I have a not-too-unreasonable fear of Cancer. In my life, it has killed two grandfathers, a couple of uncles, a great aunt or two and was a factor in my grandmother's death. It's also popped up in the lives of my sisters and is the odds on favorite for how I will eventually go.
Part of the reason I've continued with the Road to Recovery program with the American Cancer Society is because Cancer is waiting for me. I've seen how frail it makes people who have it. I have compassion for them because I have compassion for that future me, that shriveled man somewhere down the line who will likely face it alone.
I am man who is very aware of the reality of his surroundings.
A couple of weeks ago, I got a call from the circus, from Ringling Brothers. A clown, who I did a feature on, was diagnosed with brain cancer. Surgery had been performed, but they were really only able to remove part of the tumor. They're treating it as best they can, trying to keep him comfortable and in good spirits, but his hopes for a meaningful recovery sound bleak.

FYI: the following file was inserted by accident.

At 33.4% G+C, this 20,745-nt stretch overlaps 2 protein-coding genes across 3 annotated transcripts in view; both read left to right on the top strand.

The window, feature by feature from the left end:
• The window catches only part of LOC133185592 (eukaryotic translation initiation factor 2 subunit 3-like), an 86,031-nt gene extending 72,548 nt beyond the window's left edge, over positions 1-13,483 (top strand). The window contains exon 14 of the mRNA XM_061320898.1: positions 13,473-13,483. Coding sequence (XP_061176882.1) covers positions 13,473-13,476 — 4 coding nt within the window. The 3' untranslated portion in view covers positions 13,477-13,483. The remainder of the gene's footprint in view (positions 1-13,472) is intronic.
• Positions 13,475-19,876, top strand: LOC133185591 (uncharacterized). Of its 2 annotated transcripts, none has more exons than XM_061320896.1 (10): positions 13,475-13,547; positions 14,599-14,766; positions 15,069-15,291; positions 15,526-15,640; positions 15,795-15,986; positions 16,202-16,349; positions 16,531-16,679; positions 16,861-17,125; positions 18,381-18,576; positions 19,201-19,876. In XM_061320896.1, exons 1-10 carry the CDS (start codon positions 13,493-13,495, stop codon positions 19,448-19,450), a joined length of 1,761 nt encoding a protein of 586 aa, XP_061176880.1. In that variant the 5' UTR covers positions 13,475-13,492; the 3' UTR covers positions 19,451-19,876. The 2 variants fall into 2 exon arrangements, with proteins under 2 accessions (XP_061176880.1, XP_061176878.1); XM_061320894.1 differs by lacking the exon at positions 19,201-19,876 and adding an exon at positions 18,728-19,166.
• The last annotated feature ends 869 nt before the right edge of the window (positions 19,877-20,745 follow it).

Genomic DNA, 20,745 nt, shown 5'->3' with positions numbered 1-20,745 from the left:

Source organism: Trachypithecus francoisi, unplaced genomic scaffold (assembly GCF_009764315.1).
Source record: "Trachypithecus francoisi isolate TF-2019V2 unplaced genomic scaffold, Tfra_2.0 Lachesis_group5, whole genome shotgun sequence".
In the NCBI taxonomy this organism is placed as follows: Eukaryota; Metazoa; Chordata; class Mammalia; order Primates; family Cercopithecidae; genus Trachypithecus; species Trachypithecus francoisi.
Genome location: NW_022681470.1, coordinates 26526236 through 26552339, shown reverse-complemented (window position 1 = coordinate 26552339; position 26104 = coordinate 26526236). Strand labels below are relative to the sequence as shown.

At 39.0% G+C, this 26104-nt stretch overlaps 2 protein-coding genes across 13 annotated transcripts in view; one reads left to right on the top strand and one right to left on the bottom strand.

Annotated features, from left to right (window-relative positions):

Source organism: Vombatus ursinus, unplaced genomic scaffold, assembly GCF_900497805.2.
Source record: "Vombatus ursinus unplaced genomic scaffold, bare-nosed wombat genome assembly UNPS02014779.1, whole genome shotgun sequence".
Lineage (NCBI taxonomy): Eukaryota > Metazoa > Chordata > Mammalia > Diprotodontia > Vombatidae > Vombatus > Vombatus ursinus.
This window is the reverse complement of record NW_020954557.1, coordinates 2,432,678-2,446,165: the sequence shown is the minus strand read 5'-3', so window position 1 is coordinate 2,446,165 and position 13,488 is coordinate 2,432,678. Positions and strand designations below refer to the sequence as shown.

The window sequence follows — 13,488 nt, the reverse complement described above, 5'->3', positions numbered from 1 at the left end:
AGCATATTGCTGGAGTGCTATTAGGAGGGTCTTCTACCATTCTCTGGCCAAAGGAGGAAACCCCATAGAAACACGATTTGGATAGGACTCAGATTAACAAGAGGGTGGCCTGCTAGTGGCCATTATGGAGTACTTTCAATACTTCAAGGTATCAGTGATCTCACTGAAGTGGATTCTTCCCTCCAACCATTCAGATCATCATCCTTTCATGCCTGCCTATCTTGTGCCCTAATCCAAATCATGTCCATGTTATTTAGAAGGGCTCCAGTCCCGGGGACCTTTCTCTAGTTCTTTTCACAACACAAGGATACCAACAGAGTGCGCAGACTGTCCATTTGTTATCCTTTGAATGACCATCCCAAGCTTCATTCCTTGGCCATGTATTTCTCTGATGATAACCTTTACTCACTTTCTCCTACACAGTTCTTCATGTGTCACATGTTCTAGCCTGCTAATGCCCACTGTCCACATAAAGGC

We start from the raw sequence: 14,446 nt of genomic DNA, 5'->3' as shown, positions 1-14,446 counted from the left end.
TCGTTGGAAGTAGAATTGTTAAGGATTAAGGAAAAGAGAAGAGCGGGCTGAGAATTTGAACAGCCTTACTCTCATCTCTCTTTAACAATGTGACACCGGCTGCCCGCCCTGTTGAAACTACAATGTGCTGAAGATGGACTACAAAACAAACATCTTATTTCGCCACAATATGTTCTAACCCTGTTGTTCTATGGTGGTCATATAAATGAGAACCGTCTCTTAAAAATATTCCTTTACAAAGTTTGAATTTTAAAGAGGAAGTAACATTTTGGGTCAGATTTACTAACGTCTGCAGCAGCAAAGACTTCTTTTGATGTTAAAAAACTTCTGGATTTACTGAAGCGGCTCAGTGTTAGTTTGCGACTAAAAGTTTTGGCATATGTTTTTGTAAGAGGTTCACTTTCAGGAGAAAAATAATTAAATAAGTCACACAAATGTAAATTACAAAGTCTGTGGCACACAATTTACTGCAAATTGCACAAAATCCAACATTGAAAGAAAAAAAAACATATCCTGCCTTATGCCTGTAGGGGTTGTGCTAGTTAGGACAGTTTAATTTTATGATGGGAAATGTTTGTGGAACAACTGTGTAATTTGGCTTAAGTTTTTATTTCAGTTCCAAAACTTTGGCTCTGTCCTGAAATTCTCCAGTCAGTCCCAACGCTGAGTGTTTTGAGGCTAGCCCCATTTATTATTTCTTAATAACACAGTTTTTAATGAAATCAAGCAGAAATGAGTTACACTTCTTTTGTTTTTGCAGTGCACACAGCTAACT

The treatment buys him some time.
Someone at the circus remembered the article, remembered maybe that he liked it, and wanted a copy to send him they could put on his wall. The circus was gathering things to help cheer him up and show them they cared now, especially now.
I said yes. I didn't hesitate. I didn't ask anybody what it was going to cost. I just said yes.
It took a little bit of doing. It wasn't entirely easy, but I had help shepherding it through. The glossy poster version of his front page article got done and all I had to do was write a check to pay for it --something I will do in a few minutes once I figure out where the accounting department is in this building. Our secretary, really kind of a saint, gave up her money for the postage. The poster is already in the mail.
I've thought about the clown, about why the man behind the makeup got into his chosen field. It's not an easy choice to become a circus clown. It's an outright weird choice. There are much easier and more obvious ways to become an entertainer, but he chose it, I think, because he loved the audience, because he loves children.
As a symbol, I couldn't think of anything sadder in the world: a clown dying slowly of cancer.
I think I would have said yes, even if the picture had cost a hundred bucks. As it happened, it didn't. There's not a lot of justice in the way of things, but you can get a discount now and then.